Yet, the ultimate question is what was the real mission in Vietnam? Paul Berlin cannot figure it out, and it seems most of the leaders cannot figure it out, either. It is O'Brien's intention to show that this was an unjust and unwanted war that served no purpose in the end. One critic writes, "shortly after this novel was published, he [O'Brien] said that his main concern in it was 'to have readers care about what's right and wrong and about the difficulty of doing right, the difficulty of saying no to a war'" (Froelich 182). The author also shows that the war affected the men so much that they were never the same when they came home - they could never be the same again. They endured, but they changed, and not for the better. The first two pages of the novel list those characters who died, and O'Brien does this for a reason, too. He wants the reader to immediately understand the real cost of war, and that some of these characters will not be going home, just as many of the soldiers in Vietnam never returned home. The novel is a fantasy, but a fantasy based on the stark reality of war, and so, while it is dreamlike, humorous, and even entertaining, it is still distressing. O'Brien does not make light of war, he makes light of the characters in war, and how they cope with the conditions and the reality that they may not wake up tomorrow.
Probably one of the most interesting facets of the novel is how the author portrays Vietnam and its' people. For the most part, the soldiers are removed from the country and its' people, and the country is mostly portrayed as a landscape that the soldiers must endure and conquer to survive. The author talks about the jungle, the rain, the seashore, and the land, but rarely shows the soldiers really interacting with the people. Mostly they simply refer to them as "dinks" and dismiss them. Even Sarkin Aung Wan is not fully developed, and she is imaginary, just as Li Van Hgoc is. They may represent the real people of Vietnam, but the soldiers never really experience them, and so, they do not understand the people, the culture, or the reason they are really there. This is quite similar to the way many Americans at home viewed the country. They did not know much about it, or why the country was involved in the war there. O'Brien writes, "Not knowing the language, they did not know the people. They did not know what the people loved or respected or feared or hated" (O'Brien 263). The people of Vietnam were a mystery to Paul Berlin, and they were a mystery to most Americans. This indicates how removed the men were from the war they were fighting, and gives another indication of the misunderstandings and prejudices that fuel war in the first place.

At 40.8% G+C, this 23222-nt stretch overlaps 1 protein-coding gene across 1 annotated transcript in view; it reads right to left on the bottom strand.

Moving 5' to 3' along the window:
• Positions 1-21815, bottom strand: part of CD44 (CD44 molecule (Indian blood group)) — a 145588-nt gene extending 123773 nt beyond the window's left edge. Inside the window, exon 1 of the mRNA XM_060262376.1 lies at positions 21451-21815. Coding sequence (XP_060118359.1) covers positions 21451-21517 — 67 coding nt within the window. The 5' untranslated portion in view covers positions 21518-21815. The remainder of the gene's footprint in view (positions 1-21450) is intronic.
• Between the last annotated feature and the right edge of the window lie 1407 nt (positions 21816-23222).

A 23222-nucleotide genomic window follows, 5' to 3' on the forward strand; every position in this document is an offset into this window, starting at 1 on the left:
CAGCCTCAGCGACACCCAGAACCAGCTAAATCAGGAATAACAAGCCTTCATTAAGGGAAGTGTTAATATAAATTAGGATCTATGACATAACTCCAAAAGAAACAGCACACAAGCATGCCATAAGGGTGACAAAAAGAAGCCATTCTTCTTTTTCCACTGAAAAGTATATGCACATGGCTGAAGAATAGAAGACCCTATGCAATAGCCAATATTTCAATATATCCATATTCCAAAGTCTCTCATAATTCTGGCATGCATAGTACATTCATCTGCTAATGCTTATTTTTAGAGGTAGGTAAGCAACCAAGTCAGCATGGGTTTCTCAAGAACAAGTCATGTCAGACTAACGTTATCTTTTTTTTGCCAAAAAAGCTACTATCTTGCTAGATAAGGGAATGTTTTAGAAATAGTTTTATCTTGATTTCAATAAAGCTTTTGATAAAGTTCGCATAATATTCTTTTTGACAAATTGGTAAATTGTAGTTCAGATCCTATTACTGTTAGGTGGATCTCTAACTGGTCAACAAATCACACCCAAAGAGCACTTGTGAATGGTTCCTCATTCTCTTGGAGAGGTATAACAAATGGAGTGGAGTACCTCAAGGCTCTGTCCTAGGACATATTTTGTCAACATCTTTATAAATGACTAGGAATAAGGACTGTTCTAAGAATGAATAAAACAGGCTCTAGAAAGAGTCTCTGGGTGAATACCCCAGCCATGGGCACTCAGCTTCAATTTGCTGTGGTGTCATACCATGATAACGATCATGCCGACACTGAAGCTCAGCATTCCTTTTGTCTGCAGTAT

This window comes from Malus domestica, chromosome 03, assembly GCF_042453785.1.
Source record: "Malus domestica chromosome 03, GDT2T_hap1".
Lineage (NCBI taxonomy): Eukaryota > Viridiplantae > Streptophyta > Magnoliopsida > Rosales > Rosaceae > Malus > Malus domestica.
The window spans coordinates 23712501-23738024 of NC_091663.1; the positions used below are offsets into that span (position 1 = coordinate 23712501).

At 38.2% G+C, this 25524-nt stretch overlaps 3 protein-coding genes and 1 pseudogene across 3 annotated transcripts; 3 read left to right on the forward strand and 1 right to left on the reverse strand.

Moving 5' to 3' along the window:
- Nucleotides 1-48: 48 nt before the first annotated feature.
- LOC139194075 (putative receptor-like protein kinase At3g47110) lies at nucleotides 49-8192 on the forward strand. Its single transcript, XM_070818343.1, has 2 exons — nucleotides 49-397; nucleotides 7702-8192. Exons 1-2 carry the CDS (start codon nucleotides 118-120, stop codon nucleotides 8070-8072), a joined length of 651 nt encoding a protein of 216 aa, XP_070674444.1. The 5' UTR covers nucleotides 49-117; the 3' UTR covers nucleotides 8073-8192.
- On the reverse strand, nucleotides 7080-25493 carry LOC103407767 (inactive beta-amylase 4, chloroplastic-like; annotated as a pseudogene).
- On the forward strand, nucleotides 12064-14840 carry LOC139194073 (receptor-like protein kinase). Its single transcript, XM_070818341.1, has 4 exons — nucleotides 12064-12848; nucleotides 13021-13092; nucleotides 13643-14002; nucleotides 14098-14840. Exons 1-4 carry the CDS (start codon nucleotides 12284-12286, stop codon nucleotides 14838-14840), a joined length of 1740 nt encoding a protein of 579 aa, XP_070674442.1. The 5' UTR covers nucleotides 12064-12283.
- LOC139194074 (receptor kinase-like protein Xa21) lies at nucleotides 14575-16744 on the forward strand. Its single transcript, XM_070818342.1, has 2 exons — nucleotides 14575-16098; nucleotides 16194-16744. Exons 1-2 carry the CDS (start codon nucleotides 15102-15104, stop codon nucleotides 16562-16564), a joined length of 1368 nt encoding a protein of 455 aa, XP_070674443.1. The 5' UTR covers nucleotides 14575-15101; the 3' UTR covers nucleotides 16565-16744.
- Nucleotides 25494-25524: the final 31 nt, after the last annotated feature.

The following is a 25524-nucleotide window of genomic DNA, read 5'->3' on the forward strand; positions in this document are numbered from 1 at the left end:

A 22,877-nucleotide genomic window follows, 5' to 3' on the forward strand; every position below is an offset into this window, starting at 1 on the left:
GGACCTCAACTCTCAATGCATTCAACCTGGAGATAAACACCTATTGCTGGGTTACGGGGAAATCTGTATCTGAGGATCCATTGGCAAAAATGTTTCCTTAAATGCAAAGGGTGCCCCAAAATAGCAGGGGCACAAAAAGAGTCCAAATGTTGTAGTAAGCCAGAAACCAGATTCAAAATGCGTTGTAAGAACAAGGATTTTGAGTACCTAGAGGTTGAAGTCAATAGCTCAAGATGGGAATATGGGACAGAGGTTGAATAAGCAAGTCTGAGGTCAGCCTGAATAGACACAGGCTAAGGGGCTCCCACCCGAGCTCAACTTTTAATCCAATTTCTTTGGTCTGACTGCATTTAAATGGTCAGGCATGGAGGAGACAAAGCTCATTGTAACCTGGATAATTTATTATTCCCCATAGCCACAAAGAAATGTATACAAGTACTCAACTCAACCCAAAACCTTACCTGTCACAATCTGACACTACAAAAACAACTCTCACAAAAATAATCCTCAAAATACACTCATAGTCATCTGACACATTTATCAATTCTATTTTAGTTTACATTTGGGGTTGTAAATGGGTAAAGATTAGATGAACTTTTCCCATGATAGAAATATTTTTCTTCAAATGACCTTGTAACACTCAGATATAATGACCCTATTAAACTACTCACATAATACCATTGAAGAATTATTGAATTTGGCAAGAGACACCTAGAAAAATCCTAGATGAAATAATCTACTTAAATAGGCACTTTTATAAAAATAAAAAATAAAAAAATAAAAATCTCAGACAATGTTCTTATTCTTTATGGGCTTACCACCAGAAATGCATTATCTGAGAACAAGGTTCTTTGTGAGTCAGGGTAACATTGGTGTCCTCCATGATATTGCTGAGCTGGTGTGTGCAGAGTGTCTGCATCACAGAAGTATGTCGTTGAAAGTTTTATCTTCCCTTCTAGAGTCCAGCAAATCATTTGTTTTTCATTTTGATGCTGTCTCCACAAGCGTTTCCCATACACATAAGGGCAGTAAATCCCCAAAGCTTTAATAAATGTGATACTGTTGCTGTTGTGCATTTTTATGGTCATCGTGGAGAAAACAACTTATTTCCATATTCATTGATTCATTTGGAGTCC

Reality is an uneasy concept in this novel, and somewhere in his subconscious, Berlin realizes that if the men find Cacciato in his dreams, then he will have to face reality. Berlin even notes, "If we catch him, then it's back to the realms of reality'" (O'Brien 114), and clearly, anything is preferable to the realities of Vietnam. Throughout the novel, even with the chapter headings, it is often difficult to tell what is reality and what is illusion. It must have been the same for the men who fought in Vietnam, as their tours of duty continued, it was more and more difficult to remember any life but life in the camps and in the jungles, and life back home seemed so far away that it must be an illusion. O'Brien reinforces this belief later in the novel when Berlin thinks, "And later, he pretended, it would be morning and there would not be a war" (O'Brien 210). In showing the soldiers' imaginary trip toward Paris, O'Brien graphically illustrates the tedium of war followed by sudden bursts of intense fear and activity. It is no wonder that these men had to retreat into their minds and their fantasies to stay sane, the world around them was totally insane, and they had no other way of coping. Some soldiers resorted to drugs and alcohol, and many resorted to daydreams, fantasies, and illusions. The world turned upside down for them, and their dreams were their way of surviving in a situation that would try just about any man or woman. That is one of the reasons O'Brien mixes up time, reality, and dreams in this novel. It points out the unreality of war and the awful…